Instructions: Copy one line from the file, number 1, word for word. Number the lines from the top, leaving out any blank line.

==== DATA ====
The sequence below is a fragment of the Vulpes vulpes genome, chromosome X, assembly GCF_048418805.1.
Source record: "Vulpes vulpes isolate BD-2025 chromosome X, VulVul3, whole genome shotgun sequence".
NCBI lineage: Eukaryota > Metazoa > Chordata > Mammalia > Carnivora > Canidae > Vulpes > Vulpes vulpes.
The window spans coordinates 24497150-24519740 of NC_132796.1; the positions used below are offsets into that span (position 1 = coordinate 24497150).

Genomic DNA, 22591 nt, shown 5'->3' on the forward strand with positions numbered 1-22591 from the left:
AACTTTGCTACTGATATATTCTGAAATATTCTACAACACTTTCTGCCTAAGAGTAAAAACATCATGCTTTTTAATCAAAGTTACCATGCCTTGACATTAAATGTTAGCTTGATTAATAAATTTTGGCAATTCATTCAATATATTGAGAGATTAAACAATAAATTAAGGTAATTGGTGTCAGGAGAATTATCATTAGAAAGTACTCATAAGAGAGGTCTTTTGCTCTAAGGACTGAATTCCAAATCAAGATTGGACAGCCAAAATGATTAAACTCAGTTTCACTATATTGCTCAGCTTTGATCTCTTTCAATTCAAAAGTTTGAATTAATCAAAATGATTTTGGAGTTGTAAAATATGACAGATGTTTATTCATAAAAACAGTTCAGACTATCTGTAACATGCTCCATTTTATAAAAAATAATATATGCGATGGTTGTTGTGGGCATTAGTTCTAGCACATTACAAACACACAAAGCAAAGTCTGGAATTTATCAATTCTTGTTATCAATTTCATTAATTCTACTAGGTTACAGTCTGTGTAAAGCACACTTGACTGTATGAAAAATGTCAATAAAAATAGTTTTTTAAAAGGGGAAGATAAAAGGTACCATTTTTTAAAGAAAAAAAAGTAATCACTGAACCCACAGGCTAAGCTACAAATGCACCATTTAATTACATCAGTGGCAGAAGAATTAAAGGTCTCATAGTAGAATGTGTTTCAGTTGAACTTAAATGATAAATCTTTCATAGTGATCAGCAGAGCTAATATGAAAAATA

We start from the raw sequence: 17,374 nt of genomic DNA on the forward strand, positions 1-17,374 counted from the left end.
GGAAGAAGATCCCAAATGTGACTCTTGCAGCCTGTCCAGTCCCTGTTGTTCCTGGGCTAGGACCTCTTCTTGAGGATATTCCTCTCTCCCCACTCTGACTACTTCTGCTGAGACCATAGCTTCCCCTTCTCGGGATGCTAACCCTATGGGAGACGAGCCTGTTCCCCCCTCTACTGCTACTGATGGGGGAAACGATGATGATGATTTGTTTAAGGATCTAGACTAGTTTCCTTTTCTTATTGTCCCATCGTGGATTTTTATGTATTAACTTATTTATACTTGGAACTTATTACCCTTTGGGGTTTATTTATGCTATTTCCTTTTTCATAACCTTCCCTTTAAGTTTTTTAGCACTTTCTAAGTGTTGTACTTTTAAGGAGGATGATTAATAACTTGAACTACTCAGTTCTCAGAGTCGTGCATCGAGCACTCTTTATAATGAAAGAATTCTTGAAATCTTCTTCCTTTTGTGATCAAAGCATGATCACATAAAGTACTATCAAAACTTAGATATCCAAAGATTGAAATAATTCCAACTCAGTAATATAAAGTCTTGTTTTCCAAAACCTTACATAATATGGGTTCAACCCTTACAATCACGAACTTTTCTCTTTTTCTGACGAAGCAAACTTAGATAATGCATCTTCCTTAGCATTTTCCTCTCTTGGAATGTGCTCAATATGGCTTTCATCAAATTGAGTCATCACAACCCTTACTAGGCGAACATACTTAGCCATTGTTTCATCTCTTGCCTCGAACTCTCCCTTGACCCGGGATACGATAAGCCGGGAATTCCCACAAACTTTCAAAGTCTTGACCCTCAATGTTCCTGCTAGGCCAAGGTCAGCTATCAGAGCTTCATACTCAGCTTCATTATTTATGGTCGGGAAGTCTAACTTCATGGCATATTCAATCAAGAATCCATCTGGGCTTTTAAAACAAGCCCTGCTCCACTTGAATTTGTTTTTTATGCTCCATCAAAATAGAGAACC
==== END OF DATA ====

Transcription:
The sequence below is a fragment of the Vulpes vulpes genome, chromosome X, assembly GCF_048418805.1.